Beginning in the mid-1970s, the Eighth Army's role changed. The Republic of Korea, with American financial and technical assistance, began production of M-16 rifles. This marked the start of a growing defense industry which now embraces local manufacture of ammunition, vehicles, missiles, artillery and tanks. In 1977, President Jimmy Carter began to fulfill his campaign promise to withdraw U.S. combat ground troops from the ROK by 1980 or 1981; U.S. participation in Team Spirit, an annual combined exercise begun in 1976, was significantly expanded.

In November 1978, the ROK-U.S. Combined Forces Command was activated to take over the UNC's responsibility for planning and, if necessary, directing the defense of Korea; and a month later, the 2nd Battalion, 9th Infantry, 2nd Infantry Division departed for the United States.

Congressional and other support to keep U.S. ground forces in the Republic was growing, and in July 1979, following a state visit to Korea, President Carter announced that the withdrawal plan would be held in abeyance pending a review in 1981. His new conditions included a discernible movement towards a reduction of tensions on the Korean Peninsula and further improvement in the ROK's position vis-à-vis north Korea's military superiority.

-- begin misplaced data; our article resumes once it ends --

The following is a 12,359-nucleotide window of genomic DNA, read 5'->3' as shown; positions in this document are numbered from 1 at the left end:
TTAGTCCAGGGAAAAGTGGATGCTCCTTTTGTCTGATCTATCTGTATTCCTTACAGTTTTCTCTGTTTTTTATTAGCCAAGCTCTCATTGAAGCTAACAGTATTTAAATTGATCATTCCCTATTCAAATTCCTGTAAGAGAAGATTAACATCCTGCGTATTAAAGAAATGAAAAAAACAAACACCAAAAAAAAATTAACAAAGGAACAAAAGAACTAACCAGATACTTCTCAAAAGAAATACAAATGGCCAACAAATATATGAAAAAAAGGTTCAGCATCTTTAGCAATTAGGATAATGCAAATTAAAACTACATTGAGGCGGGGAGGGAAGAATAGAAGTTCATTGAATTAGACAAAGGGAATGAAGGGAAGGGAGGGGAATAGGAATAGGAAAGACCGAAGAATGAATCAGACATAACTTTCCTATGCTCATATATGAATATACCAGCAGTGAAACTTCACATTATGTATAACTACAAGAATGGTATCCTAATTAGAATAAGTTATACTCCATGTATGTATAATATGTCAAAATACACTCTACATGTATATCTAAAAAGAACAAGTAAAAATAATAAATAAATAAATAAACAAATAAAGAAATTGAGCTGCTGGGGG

A February 1981 summit meeting between Presidents Ronald Reagan and Chun Doo-hwan reaffirmed that "the security of the Republic of Korea is pivotal to the peace and stability of Northeast Asia and, in turn, vital to the security of the United States." President Reagan officially canceled the withdrawal of U.S. forces from the ROK.